For the second year in a row, John Collins, the Hawks’ 23-year-old power forward, is rumored to be available despite his big numbers ... and that Atlanta is contending for a playoff spot.
So, Sam Amick of The Athletic wrote Friday, “Nonetheless, sources say the Hawks have shown a willingness to listen to offers for Collins (this should surprise no one).”
One big reason is, as Amick wrote, that Collins is due for an extension this summer and word is that he’s already turned down a $90 million offer from Hawks owners. So, if they’re not willing to pay him and would rather get something for him rather than lose him for nothing, why not listen to offers?
And Brandon “Scoop B” Robinson tweeted that two contenders are among those who have called the Hawks. He didn’t name the teams, BUT it should be noted, as we did a year ago last week, that the Nets had interest in Collins.
Back then, Chris Kirschner, also of The Athletic, wrote that Nets had expressed interest in John Collins ... and that “Spencer Dinwiddie was ‘mentioned’ in talks that Kirschner admitted may not have been that ‘advanced.’”
There are, as Kirschner wrote then and Amick writes now, big issues for the Hawks, starting with how Collins represents big a part of the Hawks’ present if not their future.
As Peachtree Hoops, our sister site, noted Friday in an article headlined, “The John Collins situation is not one the Hawks can afford to botch,” just how stellar Collins has been.
Collins is making over 40% of his threes over his past 65 games (last season + this season), and averages 20.4 points, 9.3 rebounds and 1.4 blocks over that span. His true-shooting percentage in that span is 65.5%, and he’s made tremendous strides as a defender. No one knows this better than the Hawks, as there seems to be a narrative in national circles that Collins is still a negative on the defensive end. That is simply not the case, and hasn’t been for some time.
This season, playing alongside Clint Capela, Collins has been a positive contributor on both ends. Capela and Collins rank second in defensive rating in the Eastern Conference among two-man lineups that have played at least 350 minutes together, something Kevin Chouinard wrote about in January. To further illustrate the point, Collins and De’Andre Hunter rank as the fourth best two-man lineup in this area, while Collins and Trae Young rank fifth (yes you read that correctly).
So why wouldn’t spend? Well, Atlanta isn’t a team with a mega-rich owner and they have other even younger bigs they like. And they will have to pay Trae Yong a ton of money.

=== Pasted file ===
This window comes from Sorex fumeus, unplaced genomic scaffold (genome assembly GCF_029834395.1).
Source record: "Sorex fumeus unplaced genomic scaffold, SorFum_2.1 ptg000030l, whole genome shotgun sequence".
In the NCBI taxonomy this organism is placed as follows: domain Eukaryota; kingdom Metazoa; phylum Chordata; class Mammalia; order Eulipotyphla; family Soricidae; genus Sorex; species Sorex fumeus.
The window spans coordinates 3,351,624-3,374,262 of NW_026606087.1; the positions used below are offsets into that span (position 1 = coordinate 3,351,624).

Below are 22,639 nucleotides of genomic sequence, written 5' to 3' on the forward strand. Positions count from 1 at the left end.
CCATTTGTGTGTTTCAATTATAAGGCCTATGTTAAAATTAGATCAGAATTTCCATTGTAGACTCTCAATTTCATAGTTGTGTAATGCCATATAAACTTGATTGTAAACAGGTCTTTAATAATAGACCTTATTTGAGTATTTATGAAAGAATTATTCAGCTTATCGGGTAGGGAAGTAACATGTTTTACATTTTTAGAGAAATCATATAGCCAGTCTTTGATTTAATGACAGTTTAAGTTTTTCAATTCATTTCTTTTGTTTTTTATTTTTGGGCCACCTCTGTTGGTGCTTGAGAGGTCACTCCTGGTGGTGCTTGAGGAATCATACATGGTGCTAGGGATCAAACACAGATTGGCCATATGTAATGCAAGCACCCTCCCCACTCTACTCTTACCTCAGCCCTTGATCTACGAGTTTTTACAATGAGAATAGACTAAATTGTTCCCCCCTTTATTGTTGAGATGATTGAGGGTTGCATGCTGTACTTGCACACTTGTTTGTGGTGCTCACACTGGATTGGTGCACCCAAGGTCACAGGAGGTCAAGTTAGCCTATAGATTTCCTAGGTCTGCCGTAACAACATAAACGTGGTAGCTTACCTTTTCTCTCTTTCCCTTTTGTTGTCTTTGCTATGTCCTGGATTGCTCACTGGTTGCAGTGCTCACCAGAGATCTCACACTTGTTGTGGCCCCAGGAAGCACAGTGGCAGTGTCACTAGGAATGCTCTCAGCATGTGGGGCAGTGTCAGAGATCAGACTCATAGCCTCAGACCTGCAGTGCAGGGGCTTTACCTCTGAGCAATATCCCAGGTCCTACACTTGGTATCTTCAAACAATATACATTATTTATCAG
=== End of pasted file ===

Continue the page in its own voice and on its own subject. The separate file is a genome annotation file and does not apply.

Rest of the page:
Which brings us to the Brooklyn Nets. Let’s assume last year’s story was correct and that this year, they’re still interested. It would be a very Sean Marks move. Marks is unsentimental, as he proved in favoring Kyrie Irving over D’Angelo Russell, in trading four players including fan favorites Caris LeVert and Jarrett Allen, to acquire James Harden ... and in dumping (or whatever you want to call it) Kenny Atkinson. Marks sees a problem and tries to solve it.
How would such a trade work? Well, as with last year’s rumor, one piece would almost have to be Spencer Dinwiddie, everyone’s favorite trade piece. He has a player option in the summer and currently earns $12.3 million. A weeks ago, Adrian Wojnarowski reported that “there are teams who have interest in trading for him. to have his Bird Rights, to be able to sign him potentially long-term.”
Collins makes almost precisely a third of what Dinwiddie makes, at $4.1 million. Might the Hawks want the Nets take on another contract while demanding a young player. The Nets don’t have ANY first rounders they can trade. They all went south to Houston. What they do have is a couple of young bigs, 20-year-old Reggie Perry and 21-year-old Nic Claxton both with Georgia connections. Perry grew up there, Claxton players college ball there. Both are on very cheap deals.
Of course, it’s possible that the Hawks could take a big risk, not trade Collins and see what the market will be come August before deciding whether to match. Collins will be a restricted free agent. The Nets wouldn’t be able to make a bid in that scenario. They have no cap space.
Then, there’s the big question? Would the Nets be willing to pay what Collins wants if they acquire him. Brooklyn would have his Bird Rights so they could sign him outside the salary cap but Joe Tsai would have to agree to pay a huge, and ultimately historic, luxury taxes.
The Nets are currently looking at the possibility of maximum extensions for the Big Three: Kevin Durant, Kyrie Irving and James Harden. Yossi Gozlan, in a Hoopshype podcast with Mike Scotto, laid out what maximum extensions would look like... including what the max numbers would be in 2025-26, when they’d be between 33 and 37 years old.
Harden: four years, $161.1 million
2026: $57.7 million
Durant: four years, $197.7 million
2026: $54.7 million
Irving: four years, $181.6 million
2026: $50.5 million
That’s three $50 million players on the same team in 2026, when Collins might also be under contract. You’re talking nine-figure luxury tax payments every year for a long time. Tsai has shown he’s willing to pay, not just with the Nets but with the Liberty, but it’s a lot to ask any owner even one whose net worth has jumped $4 billion since he first bought into the Nets.
Would Collins fit? A 6’9” power forward who can shoot and rebound? Sure, and long term, Collins could be a piece in what Marks hopes will be a sustainable Nets future. We don’t know whether the Hawks would ultimately agree to trade a key piece, whether the Nets are interested, whether they’d trade assets, whether Tsai would be willing to pay the bill, and of course whether another team would come in and grab Collins. But we would be surprised if we don’t hear more about Collins and Brooklyn. Watch this space.
- NBA Trade Talk: Nuggets, Hawks and Kings could sway this year’s trade deadline - Sam Amick - The Athletic NBA